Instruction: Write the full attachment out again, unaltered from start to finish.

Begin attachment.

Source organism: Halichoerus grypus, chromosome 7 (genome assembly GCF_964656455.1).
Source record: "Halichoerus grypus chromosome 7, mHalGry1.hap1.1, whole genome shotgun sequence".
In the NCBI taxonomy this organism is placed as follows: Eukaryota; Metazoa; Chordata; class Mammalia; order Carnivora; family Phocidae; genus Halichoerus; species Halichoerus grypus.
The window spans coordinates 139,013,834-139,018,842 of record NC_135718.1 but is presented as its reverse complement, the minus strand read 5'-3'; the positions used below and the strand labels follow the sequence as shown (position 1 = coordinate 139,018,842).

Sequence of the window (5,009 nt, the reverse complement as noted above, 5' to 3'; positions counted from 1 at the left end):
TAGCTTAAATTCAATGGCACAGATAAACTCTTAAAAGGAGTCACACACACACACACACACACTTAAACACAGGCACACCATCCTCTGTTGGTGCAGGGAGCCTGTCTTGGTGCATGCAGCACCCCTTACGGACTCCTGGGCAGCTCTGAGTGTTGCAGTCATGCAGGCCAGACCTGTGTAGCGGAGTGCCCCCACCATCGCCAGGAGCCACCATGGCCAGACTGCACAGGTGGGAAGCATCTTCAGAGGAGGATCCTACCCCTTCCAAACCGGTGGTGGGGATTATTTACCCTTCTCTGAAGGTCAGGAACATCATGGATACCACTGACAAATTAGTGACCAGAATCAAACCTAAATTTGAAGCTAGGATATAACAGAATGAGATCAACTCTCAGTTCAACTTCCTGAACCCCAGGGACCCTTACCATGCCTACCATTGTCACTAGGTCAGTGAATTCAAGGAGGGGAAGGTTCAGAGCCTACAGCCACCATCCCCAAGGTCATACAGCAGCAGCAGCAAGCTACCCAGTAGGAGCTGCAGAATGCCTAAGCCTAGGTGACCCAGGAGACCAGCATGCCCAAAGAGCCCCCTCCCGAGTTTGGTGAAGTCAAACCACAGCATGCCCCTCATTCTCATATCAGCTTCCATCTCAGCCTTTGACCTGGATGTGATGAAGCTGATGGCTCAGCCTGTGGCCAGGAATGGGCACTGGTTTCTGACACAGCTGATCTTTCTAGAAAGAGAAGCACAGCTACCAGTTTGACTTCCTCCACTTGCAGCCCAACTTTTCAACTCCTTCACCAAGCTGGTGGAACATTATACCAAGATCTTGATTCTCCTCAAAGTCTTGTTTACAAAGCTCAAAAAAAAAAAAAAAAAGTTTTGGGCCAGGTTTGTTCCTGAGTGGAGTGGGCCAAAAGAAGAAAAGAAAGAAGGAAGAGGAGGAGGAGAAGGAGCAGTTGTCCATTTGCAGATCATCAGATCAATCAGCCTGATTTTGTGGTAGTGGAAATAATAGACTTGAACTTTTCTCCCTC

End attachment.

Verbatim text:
Source organism: Halichoerus grypus, chromosome 7 (genome assembly GCF_964656455.1).
Source record: "Halichoerus grypus chromosome 7, mHalGry1.hap1.1, whole genome shotgun sequence".
In the NCBI taxonomy this organism is placed as follows: Eukaryota; Metazoa; Chordata; class Mammalia; order Carnivora; family Phocidae; genus Halichoerus; species Halichoerus grypus.
The window spans coordinates 139,013,834-139,018,842 of record NC_135718.1 but is presented as its reverse complement, the minus strand read 5'-3'; the positions used below and the strand labels follow the sequence as shown (position 1 = coordinate 139,018,842).

Sequence of the window (5,009 nt, the reverse complement as noted above, 5' to 3'; positions counted from 1 at the left end):
TAGCTTAAATTCAATGGCACAGATAAACTCTTAAAAGGAGTCACACACACACACACACACACTTAAACACAGGCACACCATCCTCTGTTGGTGCAGGGAGCCTGTCTTGGTGCATGCAGCACCCCTTACGGACTCCTGGGCAGCTCTGAGTGTTGCAGTCATGCAGGCCAGACCTGTGTAGCGGAGTGCCCCCACCATCGCCAGGAGCCACCATGGCCAGACTGCACAGGTGGGAAGCATCTTCAGAGGAGGATCCTACCCCTTCCAAACCGGTGGTGGGGATTATTTACCCTTCTCTGAAGGTCAGGAACATCATGGATACCACTGACAAATTAGTGACCAGAATCAAACCTAAATTTGAAGCTAGGATATAACAGAATGAGATCAACTCTCAGTTCAACTTCCTGAACCCCAGGGACCCTTACCATGCCTACCATTGTCACTAGGTCAGTGAATTCAAGGAGGGGAAGGTTCAGAGCCTACAGCCACCATCCCCAAGGTCATACAGCAGCAGCAGCAAGCTACCCAGTAGGAGCTGCAGAATGCCTAAGCCTAGGTGACCCAGGAGACCAGCATGCCCAAAGAGCCCCCTCCCGAGTTTGGTGAAGTCAAACCACAGCATGCCCCTCATTCTCATATCAGCTTCCATCTCAGCCTTTGACCTGGATGTGATGAAGCTGATGGCTCAGCCTGTGGCCAGGAATGGGCACTGGTTTCTGACACAGCTGATCTTTCTAGAAAGAGAAGCACAGCTACCAGTTTGACTTCCTCCACTTGCAGCCCAACTTTTCAACTCCTTCACCAAGCTGGTGGAACATTATACCAAGATCTTGATTCTCCTCAAAGTCTTGTTTACAAAGCTCAAAAAAAAAAAAAAAAAGTTTTGGGCCAGGTTTGTTCCTGAGTGGAGTGGGCCAAAAGAAGAAAAGAAAGAAGGAAGAGGAGGAGGAGAAGGAGCAGTTGTCCATTTGCAGATCATCAGATCAATCAGCCTGATTTTGTGGTAGTGGAAATAATAGACTTGAACTTTTCTCCCTC